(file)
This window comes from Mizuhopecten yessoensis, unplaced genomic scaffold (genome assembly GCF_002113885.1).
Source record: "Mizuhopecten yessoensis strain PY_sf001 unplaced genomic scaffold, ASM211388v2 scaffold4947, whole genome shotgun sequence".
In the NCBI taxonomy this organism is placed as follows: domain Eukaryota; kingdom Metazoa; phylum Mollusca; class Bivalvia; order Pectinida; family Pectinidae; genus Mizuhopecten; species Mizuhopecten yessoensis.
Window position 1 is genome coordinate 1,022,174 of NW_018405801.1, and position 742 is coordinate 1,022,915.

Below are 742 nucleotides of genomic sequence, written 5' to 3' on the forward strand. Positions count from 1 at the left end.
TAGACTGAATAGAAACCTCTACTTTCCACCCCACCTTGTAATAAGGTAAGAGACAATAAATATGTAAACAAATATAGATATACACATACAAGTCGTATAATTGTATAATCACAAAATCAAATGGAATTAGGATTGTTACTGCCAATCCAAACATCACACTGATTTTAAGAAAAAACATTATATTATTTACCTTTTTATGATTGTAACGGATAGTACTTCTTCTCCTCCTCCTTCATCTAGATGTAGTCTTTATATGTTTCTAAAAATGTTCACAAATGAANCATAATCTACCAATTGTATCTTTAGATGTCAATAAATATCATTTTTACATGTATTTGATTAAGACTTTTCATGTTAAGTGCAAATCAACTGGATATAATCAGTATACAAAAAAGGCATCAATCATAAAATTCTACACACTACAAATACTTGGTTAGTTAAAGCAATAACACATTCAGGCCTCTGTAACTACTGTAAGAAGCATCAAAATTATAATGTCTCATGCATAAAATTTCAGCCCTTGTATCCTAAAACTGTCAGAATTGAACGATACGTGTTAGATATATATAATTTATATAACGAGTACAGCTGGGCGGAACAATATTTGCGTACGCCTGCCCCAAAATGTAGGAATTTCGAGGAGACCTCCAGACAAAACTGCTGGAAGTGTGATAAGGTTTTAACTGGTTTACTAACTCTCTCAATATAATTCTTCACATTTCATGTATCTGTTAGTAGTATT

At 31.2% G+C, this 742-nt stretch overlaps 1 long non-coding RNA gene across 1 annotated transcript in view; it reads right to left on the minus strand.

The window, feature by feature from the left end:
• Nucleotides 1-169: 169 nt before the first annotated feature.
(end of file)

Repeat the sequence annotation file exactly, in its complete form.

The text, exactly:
This window comes from Mizuhopecten yessoensis, unplaced genomic scaffold (genome assembly GCF_002113885.1).
Source record: "Mizuhopecten yessoensis strain PY_sf001 unplaced genomic scaffold, ASM211388v2 scaffold4947, whole genome shotgun sequence".
In the NCBI taxonomy this organism is placed as follows: domain Eukaryota; kingdom Metazoa; phylum Mollusca; class Bivalvia; order Pectinida; family Pectinidae; genus Mizuhopecten; species Mizuhopecten yessoensis.
Window position 1 is genome coordinate 1,022,174 of NW_018405801.1, and position 742 is coordinate 1,022,915.

Below are 742 nucleotides of genomic sequence, written 5' to 3' on the forward strand. Positions count from 1 at the left end.
TAGACTGAATAGAAACCTCTACTTTCCACCCCACCTTGTAATAAGGTAAGAGACAATAAATATGTAAACAAATATAGATATACACATACAAGTCGTATAATTGTATAATCACAAAATCAAATGGAATTAGGATTGTTACTGCCAATCCAAACATCACACTGATTTTAAGAAAAAACATTATATTATTTACCTTTTTATGATTGTAACGGATAGTACTTCTTCTCCTCCTCCTTCATCTAGATGTAGTCTTTATATGTTTCTAAAAATGTTCACAAATGAANCATAATCTACCAATTGTATCTTTAGATGTCAATAAATATCATTTTTACATGTATTTGATTAAGACTTTTCATGTTAAGTGCAAATCAACTGGATATAATCAGTATACAAAAAAGGCATCAATCATAAAATTCTACACACTACAAATACTTGGTTAGTTAAAGCAATAACACATTCAGGCCTCTGTAACTACTGTAAGAAGCATCAAAATTATAATGTCTCATGCATAAAATTTCAGCCCTTGTATCCTAAAACTGTCAGAATTGAACGATACGTGTTAGATATATATAATTTATATAACGAGTACAGCTGGGCGGAACAATATTTGCGTACGCCTGCCCCAAAATGTAGGAATTTCGAGGAGACCTCCAGACAAAACTGCTGGAAGTGTGATAAGGTTTTAACTGGTTTACTAACTCTCTCAATATAATTCTTCACATTTCATGTATCTGTTAGTAGTATT

At 31.2% G+C, this 742-nt stretch overlaps 1 long non-coding RNA gene across 1 annotated transcript in view; it reads right to left on the minus strand.

The window, feature by feature from the left end:
• Nucleotides 1-169: 169 nt before the first annotated feature.